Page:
Downtown Dallas Doesn’t Disappoint

My son is in love with anime, so when a major anime show was coming to Dallas, we knew we had to go. I was worried that downtown Dallas might be too loud or overwhelming for him. Boy, was I wrong. Downtown Dallas is pretty calm, particularly during the weekends when businesses are closed. For some, this might have seemed boring. For us, this was a welcome respite.

We booked a room at the Springhill Marriott (can’t really say I adored it, but it did the job) across the street from the Dallas Aquarium. As we arrived in Dallas on Saturday morning, the lines at the Aquarium were forever (no surprise) by Saturday afternoon. I would not recommend this outing at this peak time for someone with waiting issues, and that describes most people with autism.

My son had no interest in the lines so I took my typically developing daughter and it was still overwhelming and too crowded. So, I cannot give this a Travels With Autism thumbs-up. Perhaps the Aquarium has special days for people with autism, but a regular Saturday is just too crowded.

Our hotel staff (very helpful with recommendations) suggested we visit a gorgeous new science museum–the Perot Museum of Nature and Science— within walking distance of downtown or a short cab ride away.

Even though the Science Museum is very popular, the exhibit halls are spacious and you can find areas that are not too crowded if you want to just hang out in a less popular gallery and chill. That’s what my son and I did.  There were lots of exhibits that would appeal to people on the autism spectrum–birds, sports, science, outer space and all very interesting and well displayed. A big thumbs-up for the Perot Science Museum!

My son and I spent most of our time in the bird area, pretending to fly (very cool) and learning about bird sounds. Other galleries were more crowded but we just steered clear of those. I didn’t even need to get out his headphones for this museum. I really cannot say enough nice things about the Perot Museum of Nature and Science. Dallas is lucky to have it!

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Perot Museum of Nature and Science, Image from DallasArtsDistrict.org

Also, our hotel staff recommended visiting a really interesting park in Dallas, the Klyde Warren Park, that was built on top of I-35 and opened a few years ago. This unique park features loads of interesting areas to explore for kids and adults. There are food trucks here on the weekends, a restaurant, a water feature for kids, a playground, and there is cultural programming and free performances. It’s another absolute gem in downtown Dallas. It was a welcome surprise for our trip.

For dining, downtown is a little challenging in the area that we were staying in. Luckily we had brought most of our own food as our son is on the gluten-free, dairy-free diet and this constraint makes grabbing food on the go challenging. From our hotel, we were within walking distance of a TGI Friday’s restaurant and there were a few other dining options in the West End area. The Perot Museum also had a really nice cafe and we ate one of our meals there.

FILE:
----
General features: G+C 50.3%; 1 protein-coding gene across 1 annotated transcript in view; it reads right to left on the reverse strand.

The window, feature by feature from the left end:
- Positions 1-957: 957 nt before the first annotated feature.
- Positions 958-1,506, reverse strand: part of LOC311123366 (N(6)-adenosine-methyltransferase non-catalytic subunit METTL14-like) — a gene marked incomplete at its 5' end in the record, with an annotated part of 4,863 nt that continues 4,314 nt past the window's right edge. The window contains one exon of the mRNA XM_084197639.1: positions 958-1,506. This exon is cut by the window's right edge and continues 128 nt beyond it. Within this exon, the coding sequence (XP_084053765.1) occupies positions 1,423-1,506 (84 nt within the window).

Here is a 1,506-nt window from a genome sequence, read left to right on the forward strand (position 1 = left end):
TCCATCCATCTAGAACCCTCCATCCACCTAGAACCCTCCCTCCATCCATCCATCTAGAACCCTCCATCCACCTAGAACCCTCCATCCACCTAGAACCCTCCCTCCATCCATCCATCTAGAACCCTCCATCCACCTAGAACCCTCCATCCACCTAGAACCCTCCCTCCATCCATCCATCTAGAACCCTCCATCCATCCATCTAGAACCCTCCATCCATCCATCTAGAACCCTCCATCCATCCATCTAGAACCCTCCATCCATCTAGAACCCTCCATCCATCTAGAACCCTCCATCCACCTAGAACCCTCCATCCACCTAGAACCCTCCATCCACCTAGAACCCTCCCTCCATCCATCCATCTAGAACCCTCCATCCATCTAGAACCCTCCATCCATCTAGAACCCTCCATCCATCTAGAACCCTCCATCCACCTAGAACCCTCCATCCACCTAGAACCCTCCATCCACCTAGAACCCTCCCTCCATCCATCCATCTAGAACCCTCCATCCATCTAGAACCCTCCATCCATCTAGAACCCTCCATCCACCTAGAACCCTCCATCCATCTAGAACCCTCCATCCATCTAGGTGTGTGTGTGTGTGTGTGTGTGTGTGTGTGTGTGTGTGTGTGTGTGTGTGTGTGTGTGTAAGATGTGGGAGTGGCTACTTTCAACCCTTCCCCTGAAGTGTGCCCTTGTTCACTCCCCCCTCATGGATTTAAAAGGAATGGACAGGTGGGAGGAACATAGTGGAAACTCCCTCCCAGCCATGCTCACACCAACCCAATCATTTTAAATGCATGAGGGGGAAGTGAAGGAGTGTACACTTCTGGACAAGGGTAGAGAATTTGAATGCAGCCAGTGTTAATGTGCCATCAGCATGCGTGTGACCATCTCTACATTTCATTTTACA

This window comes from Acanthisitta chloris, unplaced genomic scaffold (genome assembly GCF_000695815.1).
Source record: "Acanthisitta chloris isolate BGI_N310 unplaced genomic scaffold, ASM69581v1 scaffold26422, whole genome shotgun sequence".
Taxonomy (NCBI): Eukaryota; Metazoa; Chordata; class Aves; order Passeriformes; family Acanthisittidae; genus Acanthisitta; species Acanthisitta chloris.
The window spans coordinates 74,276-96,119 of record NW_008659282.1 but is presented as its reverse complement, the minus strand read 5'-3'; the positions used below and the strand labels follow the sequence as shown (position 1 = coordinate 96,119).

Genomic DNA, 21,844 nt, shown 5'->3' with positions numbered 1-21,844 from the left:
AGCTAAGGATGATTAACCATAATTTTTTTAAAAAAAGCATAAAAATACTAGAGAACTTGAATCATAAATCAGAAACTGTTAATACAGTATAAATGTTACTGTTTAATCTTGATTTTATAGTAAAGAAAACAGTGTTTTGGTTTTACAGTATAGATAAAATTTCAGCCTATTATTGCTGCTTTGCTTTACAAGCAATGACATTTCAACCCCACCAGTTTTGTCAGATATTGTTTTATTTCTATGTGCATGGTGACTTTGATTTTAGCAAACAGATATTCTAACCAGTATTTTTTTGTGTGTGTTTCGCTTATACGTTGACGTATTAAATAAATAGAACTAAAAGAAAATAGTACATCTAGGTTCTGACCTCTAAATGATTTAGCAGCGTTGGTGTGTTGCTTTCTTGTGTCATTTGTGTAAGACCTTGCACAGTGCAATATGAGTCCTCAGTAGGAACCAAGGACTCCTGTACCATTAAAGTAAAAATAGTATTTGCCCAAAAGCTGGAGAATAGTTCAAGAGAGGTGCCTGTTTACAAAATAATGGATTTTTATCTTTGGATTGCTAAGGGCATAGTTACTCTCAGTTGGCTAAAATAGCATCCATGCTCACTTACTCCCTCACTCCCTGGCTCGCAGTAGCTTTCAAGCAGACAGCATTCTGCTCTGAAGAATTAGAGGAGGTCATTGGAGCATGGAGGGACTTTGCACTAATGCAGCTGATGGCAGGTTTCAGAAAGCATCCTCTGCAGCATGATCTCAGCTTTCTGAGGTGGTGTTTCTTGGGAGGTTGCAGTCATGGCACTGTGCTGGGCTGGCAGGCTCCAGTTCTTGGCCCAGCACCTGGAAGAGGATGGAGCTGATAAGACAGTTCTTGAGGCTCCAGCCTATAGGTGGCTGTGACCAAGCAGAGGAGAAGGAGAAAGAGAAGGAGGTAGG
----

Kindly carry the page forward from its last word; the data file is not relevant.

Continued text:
I would highly recommend a weekend in Dallas, which honestly, surprises me to write, because you think of downtown areas as too overwhelming for people on the spectrum, but Dallas’ downtown has so many museums, that you can find a weekend’s worth of things to do. I would recommend that you take your own food for dietary needs, and stick to the museums and the parks instead of the Aquarium for a successful sensory trip.

If someone has a recommendation for a good, updated, downtown hotel/extended stay hotel, please write to us in the comments. I looked up hotels and didn’t find one with a pool and a kitchen in the downtown area. So, I’m still looking for just the right “Travels with Autism” downtown Dallas hotel. Happy Travels!

 

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New Thinkery Museum is amazing

I took my son to visit the new Thinkery Museum, formally Austin’s Children Museum, at a special Members event and boy was it a blast. There is 40,000 square feet of things to do, climb, create, draw and learn. What an improvement over the previous downtown Children’s Museum. The official opening is December 7, 2013. It’s just a great space for roaming around.

Currently, it does not have any special program for autistic individuals but I did speak with museum staff while I was there and they said that “sensory” days for special needs kids were in the works. I will keep you posted, dear readers. I also recommended that they speak with Dr. Wendy Ross, developmental pediatrician out of Philadelphia, PA, and one of the country’s leading experts on museum and airline accommodations for children and adults with autism. They are looking into accommodating kids like our kids in the future. We’ll see. But the space is just great, so I’m hoping that they are indeed able to find ways to incorporate autistic kids into the museum experience and really let their minds find new ways to experience the world.

Even with a crowd of wall-to-wall kids, here’s my son’s review of the Thinkery:

“It was really fun and really creative and I just played in it and it was so much good.”

If you want more information on the Thinkery, check out their website.